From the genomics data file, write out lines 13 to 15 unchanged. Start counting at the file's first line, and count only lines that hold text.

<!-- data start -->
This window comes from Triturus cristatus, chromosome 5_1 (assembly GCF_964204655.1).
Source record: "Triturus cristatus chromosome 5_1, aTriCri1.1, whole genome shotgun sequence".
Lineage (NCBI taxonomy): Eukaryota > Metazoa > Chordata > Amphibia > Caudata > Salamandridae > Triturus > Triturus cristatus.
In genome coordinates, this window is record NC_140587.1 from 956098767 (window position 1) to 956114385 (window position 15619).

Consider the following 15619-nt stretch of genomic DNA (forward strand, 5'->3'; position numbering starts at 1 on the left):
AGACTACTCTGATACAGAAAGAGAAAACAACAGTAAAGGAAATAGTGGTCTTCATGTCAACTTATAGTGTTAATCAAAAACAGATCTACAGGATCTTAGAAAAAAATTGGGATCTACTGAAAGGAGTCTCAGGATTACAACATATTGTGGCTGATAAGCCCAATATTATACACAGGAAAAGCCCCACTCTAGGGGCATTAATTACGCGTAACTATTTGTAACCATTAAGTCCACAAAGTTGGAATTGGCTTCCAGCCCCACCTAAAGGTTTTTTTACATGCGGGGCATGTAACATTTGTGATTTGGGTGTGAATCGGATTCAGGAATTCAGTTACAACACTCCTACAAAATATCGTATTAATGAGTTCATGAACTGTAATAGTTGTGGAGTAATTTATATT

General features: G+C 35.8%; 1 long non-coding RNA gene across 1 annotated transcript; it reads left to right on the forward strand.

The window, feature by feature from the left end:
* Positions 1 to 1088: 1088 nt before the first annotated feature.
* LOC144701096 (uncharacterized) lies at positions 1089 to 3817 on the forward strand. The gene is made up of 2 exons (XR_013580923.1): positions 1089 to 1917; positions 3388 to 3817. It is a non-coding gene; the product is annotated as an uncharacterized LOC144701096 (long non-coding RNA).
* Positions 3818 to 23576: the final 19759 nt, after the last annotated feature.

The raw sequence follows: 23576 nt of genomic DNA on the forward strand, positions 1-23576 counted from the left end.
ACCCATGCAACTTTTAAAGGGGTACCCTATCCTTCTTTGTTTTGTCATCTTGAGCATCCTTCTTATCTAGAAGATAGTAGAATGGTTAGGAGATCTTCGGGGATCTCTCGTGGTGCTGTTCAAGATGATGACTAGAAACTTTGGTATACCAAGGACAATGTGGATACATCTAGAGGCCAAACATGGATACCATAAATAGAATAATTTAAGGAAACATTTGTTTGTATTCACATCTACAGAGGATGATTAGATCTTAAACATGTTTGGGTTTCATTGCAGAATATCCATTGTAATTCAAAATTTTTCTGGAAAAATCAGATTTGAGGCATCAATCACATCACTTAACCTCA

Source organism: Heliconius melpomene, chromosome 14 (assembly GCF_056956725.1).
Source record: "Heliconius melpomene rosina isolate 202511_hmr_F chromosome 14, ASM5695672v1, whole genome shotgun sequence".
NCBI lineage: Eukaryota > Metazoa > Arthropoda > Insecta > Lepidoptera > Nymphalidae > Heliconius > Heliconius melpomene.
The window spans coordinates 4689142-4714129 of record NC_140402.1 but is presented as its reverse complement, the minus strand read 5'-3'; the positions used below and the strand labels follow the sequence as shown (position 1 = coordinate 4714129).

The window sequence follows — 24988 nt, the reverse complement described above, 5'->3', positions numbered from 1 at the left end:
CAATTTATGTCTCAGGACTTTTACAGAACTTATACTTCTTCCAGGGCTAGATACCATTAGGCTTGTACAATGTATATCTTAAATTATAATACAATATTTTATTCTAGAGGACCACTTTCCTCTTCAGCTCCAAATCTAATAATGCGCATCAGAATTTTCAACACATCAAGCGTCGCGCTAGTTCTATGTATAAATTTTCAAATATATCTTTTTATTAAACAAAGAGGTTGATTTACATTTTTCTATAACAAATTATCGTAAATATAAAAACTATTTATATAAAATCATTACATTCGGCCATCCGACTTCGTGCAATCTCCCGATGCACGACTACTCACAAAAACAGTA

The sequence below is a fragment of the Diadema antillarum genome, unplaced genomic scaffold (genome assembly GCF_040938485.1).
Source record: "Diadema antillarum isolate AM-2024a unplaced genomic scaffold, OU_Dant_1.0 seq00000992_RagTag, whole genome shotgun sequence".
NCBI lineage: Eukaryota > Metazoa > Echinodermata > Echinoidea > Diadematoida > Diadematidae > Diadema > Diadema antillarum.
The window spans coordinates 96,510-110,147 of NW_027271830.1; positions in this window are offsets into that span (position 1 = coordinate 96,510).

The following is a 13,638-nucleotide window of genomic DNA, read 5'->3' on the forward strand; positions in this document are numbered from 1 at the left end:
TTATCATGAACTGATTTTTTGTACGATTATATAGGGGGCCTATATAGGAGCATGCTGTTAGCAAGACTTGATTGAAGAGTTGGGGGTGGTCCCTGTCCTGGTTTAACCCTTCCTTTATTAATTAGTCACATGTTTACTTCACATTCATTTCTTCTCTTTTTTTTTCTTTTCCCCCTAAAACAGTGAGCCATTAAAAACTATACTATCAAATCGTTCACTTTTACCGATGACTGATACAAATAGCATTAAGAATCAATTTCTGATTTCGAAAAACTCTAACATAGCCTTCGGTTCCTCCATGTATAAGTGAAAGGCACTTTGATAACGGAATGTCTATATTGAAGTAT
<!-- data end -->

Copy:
ACCCATGCAACTTTTAAAGGGGTACCCTATCCTTCTTTGTTTTGTCATCTTGAGCATCCTTCTTATCTAGAAGATAGTAGAATGGTTAGGAGATCTTCGGGGATCTCTCGTGGTGCTGTTCAAGATGATGACTAGAAACTTTGGTATACCAAGGACAATGTGGATACATCTAGAGGCCAAACATGGATACCATAAATAGAATAATTTAAGGAAACATTTGTTTGTATTCACATCTACAGAGGATGATTAGATCTTAAACATGTTTGGGTTTCATTGCAGAATATCCATTGTAATTCAAAATTTTTCTGGAAAAATCAGATTTGAGGCATCAATCACATCACTTAACCTCA

Source organism: Heliconius melpomene, chromosome 14 (assembly GCF_056956725.1).
Source record: "Heliconius melpomene rosina isolate 202511_hmr_F chromosome 14, ASM5695672v1, whole genome shotgun sequence".